HTTP Strict Transport Security (HSTS) is a web security policy mechanism that enables web sites to declare themselves accessible only via secure connections. This helps protect websites and users from protocol downgrade and cookie hijacking attacks.
Table of contents
- Why was HSTS introduced?
- How does HSTS work?
- What is an example situation involving HSTS?
- What are the limitations of HSTS?
- What are HSTS deployment best practices?
- What is the history of HSTS?
- What browsers support HSTS?
- How UpGuard can check your and your vendors' security controls including HSTS
Why was HSTS introduced?
HTTP is used over various transports, typically the Transmission Control Protocol (TCP).
However, TCP does not provide integrity protection, confidentiality or secure host identification.
This led to the development of Secure Sockets Layer (SSL) and its successor Transport Layer Security (TLS). SSL/TLS provide an encryption layer between application protocols and TCP, commonly known as HTTPS.
In general, user agents (like web browsers) will employ various local security policies to decide how to interact with a host, based on a negotiation between the server, user preferences and their communication method (HTTP or HTTPS).
However, some user agents allow users to choose to continue to interact with a website when they are unable to establish a secure connection. This could happen when a TLS certificate's trust chain is not validated, when it has expired or when the TLS host's domain name appears incorrectly in the TLS certificate.
This behavior is called click-through insecurity.
While giving users the option to continue to use a website despite a lack of HTTPS can keep users happy, it can introduce attack vectors that leave users open to certain types of cyber attacks, particularly man-in-the-middle attacks (MITM attacks), downgrade attacks and session hijacking attacks.
As HSTS allows websites to declare they are only accessible through a secure connection, they can prevent users from connecting to them over any HTTP connection.
This prevents a security vulnerability known as SSL-stripping.
SSL-stripping is a downgrade attack that was introduced by Moxie Marlinspike in his 2009 BlackHat Federal talk New Tricks for Defeating SSL in Practice.
A downgrade attack is a form of cryptographic attack on a computer system or in this case, a communications protocol that makes it abandon its encrypted connection (HTTPS) in favor of an older, unencrypted connection (HTTP) that is typically provided for backwards compatibility with older systems.
SSL-stripping is implemented as part of a man-in-the-middle attack where web traffic is intercepted and redirected from the secure HTTPS version of the website to an unencrypted HTTP version.
The primary reason this attack continues to be successful is that many websites continue to not use TLS/SSL certificates. This makes it impossible to know (without prior knowledge) whether a website's lack of HTTPS is due to an SSL-stripping attack or because they don't have a TLS certificate.
Additionally, there are no warnings to warn the user during the downgrade process, making the attack hard to detect even for the most vigilant user.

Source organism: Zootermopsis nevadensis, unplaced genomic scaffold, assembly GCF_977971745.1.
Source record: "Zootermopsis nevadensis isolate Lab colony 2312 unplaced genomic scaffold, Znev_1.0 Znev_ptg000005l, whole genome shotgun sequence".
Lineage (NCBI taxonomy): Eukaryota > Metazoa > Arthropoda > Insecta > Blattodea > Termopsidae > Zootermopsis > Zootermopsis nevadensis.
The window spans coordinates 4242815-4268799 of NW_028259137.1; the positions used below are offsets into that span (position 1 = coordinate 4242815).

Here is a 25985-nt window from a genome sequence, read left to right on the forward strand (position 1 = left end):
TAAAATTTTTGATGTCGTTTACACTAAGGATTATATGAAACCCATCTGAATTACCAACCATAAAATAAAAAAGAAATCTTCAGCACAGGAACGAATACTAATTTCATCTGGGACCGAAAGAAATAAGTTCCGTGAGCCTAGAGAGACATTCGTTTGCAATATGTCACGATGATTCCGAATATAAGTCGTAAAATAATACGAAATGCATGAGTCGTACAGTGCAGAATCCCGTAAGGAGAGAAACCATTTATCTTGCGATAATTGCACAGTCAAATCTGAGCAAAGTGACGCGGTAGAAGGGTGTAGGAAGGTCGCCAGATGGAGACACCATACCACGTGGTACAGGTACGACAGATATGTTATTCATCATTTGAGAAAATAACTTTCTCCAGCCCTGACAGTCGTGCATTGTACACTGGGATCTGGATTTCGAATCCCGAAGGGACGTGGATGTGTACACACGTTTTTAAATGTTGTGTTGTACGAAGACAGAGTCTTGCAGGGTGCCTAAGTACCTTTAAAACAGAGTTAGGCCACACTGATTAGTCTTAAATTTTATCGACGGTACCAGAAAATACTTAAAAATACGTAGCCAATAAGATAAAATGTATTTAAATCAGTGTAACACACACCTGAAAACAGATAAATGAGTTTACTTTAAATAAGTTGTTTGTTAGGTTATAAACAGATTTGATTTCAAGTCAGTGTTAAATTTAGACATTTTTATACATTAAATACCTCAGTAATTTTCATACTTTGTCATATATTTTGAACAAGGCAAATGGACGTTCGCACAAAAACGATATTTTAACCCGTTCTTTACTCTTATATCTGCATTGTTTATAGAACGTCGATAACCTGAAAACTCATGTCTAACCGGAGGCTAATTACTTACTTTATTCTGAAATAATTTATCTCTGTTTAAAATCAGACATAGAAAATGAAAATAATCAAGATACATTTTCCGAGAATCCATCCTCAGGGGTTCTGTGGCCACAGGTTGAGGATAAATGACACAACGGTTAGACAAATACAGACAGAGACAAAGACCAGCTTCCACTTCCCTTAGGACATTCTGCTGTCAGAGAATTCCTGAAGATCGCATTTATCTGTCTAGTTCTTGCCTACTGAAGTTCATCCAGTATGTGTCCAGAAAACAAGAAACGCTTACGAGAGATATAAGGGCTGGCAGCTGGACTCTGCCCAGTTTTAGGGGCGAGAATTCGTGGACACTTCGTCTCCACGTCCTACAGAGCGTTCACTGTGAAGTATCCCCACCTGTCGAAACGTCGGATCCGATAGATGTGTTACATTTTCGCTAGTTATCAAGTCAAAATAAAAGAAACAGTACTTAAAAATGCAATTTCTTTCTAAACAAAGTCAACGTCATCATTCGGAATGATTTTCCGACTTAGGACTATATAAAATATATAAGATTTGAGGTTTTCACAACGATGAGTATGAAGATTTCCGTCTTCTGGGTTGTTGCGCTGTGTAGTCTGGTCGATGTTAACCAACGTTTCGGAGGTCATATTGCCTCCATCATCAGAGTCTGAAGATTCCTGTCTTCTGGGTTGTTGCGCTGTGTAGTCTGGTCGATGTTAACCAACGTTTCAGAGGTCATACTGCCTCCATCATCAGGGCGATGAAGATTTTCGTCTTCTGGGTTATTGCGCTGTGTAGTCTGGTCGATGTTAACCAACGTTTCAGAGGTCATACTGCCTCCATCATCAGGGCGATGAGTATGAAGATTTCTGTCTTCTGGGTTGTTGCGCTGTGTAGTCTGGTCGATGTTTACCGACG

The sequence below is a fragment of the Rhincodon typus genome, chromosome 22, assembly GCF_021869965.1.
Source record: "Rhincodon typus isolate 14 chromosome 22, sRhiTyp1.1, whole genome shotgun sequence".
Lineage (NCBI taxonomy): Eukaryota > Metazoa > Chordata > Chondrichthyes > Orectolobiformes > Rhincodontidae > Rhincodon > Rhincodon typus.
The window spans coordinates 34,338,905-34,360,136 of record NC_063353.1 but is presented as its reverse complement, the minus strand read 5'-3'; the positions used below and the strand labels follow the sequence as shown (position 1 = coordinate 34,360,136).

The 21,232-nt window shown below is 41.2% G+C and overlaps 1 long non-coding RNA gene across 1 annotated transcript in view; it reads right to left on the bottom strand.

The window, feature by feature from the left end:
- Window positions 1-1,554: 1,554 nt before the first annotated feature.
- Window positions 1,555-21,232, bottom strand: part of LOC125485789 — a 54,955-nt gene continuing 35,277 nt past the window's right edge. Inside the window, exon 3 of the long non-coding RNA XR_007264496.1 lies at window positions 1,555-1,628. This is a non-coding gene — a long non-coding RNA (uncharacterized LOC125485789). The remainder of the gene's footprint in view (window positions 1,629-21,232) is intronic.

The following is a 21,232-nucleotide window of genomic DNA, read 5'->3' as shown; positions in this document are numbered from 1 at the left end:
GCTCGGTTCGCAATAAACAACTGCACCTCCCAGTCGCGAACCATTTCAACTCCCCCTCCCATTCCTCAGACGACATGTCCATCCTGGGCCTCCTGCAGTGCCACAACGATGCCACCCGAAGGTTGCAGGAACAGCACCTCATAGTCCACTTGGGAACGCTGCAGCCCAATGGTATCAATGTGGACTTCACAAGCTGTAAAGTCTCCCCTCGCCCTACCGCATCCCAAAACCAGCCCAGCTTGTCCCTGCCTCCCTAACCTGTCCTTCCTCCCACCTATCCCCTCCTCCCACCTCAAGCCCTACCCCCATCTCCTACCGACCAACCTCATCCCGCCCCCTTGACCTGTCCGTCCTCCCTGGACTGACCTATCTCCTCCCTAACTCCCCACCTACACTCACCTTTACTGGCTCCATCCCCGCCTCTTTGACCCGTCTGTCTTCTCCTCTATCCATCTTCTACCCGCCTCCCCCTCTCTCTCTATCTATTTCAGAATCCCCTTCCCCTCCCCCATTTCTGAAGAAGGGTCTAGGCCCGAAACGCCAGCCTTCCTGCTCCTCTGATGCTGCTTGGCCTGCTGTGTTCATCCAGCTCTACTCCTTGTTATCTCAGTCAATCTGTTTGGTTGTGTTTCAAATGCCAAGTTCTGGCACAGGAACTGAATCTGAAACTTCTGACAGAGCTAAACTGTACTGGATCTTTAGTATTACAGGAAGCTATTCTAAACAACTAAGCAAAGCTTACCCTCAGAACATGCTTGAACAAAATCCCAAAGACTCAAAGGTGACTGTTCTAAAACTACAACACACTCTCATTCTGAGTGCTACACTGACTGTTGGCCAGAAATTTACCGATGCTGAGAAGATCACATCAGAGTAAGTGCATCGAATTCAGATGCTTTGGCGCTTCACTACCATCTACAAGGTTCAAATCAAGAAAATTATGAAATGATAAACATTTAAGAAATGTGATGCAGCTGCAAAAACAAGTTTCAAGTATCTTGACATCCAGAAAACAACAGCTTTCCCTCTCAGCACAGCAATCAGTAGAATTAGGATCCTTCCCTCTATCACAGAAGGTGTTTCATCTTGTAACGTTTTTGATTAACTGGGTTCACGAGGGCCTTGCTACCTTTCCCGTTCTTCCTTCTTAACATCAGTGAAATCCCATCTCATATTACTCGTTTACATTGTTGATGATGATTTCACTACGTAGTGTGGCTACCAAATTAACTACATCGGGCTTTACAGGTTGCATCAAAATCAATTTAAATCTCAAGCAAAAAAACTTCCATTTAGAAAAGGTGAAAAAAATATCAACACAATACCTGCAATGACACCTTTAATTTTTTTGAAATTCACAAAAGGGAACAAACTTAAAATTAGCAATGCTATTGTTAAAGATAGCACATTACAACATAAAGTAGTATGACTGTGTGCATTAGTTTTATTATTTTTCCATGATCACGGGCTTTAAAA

With the creation of a tool by Marlinspike to fully automate this type of attack, it represents a real cybersecurity risk.
Session hijacking or cookie hijacking is another vulnerability that is enabled through click-through insecurity.
Session hijacking exploits a valid computer session to gain unauthorized access to information or services.
This is particularly relevant for web developers as cookies are used to maintain a session on many websites.
If a website does not flag their cookies as Secure, telling user agents to only send cookies over HTTPS, they can be easily stolen by an attacker. As non-Secure cookies are returned to the host regardless of transport security, leaving them open to man-in-the-middle attacks.
Once an attacker has access to the cookies, they can then impersonate the user on a legitimate website.
How does HSTS work?
HSTS enables web servers to declare that any interactions by web browsers and other user agents must be conducted over HTTPS connections and not insecure HTTP connections.
A server can implement an HSTS Policy by supplying a response header over an HTTPS connection (HSTS headers sent over HTTP response headers are ignored). The HSTS header is name "Strict-Transport-Security and also specifies a period of time during which the user agent should only access the service via HTTPS requests.
This means the first time a site is accessed using HTTPS it returns the Strict-Transport-Security header, the browser records this information, so future attempts to load the site using HTTP automatically use HTTPS.
When the expiration time specified by the Strict-Transport-Security header elapses, the next attempt to load the site via HTTP will proceed as normal instead of automatically using HTTPS.
However, whenever the Strict-Transport-Security header is delivered to the user agent, it will update the expiration time for that site, so sites can refresh this information and prevent the timeout from expiring.
Should it be necessary to disable HSTS, web servers can set the max-age to 0 (over a HTTPS connection) to immediately expire the HSTS header, allowing access via HTTP requests.
For example, a server could send a header that requests that future requests for the next year only use HTTPS via Strict-Transport-Security: max-age=31536000
When a web application issues a HSTS Policy to user agents, conforming user agents behave as follows:
- Any insecure links are automatically turn into secure links (e.g. http://example.com/ will be modified to https://example.com before accessing the server)
- If a secure connection cannot be ensured (e.g. the server does not have a valid certificate), the user agent will terminate the connection and not allow the user to access the website.